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This website is intended for carers and patients living with haemophilia.
People with haemophilia receive treatment (factor replacement therapy) to help their blood to clot. In some people the immune system identifies this factor as “foreign” and starts to produce antibodies against it. These antibodies remove the factor from the circulation, and also block its clotting activity. Because they block or “inhibit” the clotting activity they are known as “inhibitors” and this may mean that factor replacement is no longer effective. Different treatments may then be necessary.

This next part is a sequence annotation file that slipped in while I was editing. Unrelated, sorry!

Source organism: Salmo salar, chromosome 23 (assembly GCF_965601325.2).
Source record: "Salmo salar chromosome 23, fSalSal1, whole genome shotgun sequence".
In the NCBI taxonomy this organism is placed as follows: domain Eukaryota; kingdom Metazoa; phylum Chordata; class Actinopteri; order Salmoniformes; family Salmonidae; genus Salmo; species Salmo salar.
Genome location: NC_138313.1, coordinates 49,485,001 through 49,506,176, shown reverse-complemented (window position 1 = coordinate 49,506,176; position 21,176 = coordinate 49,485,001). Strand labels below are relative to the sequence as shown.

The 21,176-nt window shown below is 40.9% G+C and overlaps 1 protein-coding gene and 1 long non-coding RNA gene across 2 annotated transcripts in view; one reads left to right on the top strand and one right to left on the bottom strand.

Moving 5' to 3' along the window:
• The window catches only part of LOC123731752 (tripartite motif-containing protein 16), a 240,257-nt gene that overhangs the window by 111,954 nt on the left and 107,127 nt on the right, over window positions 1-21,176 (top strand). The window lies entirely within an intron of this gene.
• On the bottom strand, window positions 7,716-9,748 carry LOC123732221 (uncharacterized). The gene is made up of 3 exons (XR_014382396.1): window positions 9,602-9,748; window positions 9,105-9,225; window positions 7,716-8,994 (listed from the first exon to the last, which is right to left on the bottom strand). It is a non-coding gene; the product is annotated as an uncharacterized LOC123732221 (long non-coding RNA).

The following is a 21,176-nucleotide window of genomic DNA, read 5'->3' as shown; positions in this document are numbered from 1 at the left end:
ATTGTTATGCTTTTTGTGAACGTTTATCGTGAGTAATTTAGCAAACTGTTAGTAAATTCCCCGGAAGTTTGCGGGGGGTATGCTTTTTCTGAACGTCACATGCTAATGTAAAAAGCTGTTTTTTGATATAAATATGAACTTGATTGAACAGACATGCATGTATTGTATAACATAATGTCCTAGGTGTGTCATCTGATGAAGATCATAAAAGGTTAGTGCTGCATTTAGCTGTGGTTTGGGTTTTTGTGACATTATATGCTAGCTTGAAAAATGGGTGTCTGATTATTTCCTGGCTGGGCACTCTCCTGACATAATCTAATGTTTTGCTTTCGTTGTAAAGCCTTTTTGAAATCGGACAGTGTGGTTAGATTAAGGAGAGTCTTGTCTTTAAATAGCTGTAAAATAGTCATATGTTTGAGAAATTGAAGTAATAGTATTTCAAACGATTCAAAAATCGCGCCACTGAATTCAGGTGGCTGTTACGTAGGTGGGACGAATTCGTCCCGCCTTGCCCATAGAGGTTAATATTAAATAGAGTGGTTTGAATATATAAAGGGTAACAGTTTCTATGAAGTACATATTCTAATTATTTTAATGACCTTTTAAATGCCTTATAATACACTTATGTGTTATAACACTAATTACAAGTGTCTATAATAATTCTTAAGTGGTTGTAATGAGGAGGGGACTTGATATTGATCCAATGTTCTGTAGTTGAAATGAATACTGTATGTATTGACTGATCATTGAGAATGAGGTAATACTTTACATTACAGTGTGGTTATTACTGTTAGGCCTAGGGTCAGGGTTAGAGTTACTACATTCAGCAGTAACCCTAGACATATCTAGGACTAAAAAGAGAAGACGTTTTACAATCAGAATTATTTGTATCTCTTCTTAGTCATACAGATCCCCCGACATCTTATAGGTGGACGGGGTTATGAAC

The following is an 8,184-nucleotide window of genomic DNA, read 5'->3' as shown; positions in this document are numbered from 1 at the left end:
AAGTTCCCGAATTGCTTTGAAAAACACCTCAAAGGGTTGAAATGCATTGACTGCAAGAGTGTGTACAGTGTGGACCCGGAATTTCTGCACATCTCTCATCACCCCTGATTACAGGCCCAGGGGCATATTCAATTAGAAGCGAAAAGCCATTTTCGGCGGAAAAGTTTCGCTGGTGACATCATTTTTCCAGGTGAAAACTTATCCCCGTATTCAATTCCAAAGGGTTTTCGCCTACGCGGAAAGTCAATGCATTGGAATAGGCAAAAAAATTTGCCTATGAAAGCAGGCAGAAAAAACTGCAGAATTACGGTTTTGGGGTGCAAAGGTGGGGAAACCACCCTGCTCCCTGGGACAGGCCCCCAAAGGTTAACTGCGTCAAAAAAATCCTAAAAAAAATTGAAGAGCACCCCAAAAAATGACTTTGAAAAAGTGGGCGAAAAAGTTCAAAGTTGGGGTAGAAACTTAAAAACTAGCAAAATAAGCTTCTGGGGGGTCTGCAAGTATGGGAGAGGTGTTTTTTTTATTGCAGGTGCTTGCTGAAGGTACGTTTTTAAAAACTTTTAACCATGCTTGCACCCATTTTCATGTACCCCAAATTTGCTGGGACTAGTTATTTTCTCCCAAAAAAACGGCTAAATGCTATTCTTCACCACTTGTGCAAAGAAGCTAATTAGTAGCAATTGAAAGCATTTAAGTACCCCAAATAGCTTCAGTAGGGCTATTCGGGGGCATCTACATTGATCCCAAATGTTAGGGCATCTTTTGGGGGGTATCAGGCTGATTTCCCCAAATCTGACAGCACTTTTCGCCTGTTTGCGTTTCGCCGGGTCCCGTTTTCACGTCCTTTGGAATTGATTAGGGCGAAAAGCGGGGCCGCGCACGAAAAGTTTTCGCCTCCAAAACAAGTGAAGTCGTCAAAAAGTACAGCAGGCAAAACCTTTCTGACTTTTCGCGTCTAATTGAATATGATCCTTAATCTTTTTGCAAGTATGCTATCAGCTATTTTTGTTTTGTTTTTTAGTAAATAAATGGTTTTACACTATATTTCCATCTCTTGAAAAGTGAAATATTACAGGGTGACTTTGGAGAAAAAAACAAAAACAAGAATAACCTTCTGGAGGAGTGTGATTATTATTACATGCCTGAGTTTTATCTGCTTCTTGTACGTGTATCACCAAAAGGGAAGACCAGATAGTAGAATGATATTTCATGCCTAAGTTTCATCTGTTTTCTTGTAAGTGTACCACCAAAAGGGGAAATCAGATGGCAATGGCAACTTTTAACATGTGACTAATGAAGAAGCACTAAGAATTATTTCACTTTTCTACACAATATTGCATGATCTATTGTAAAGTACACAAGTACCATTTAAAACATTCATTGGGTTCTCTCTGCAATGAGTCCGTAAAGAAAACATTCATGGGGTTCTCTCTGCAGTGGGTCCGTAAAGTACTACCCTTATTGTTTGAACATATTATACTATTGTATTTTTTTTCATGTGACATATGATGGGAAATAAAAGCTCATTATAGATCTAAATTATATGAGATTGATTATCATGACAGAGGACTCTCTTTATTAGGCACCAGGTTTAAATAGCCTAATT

In haemophilia A these antibodies are most often seen early in treatment, in young children. This happens in up to 30% of patients as they begin being treated with factor VIII. In patients with haemophilia B this happens much less often, affecting around 5% of patients.
In some cases the antibody goes away by itself after a while. In others they can last for a lot longer, and may need specialist treatment to get rid of them. In some patients they last for years and can cause significant problems.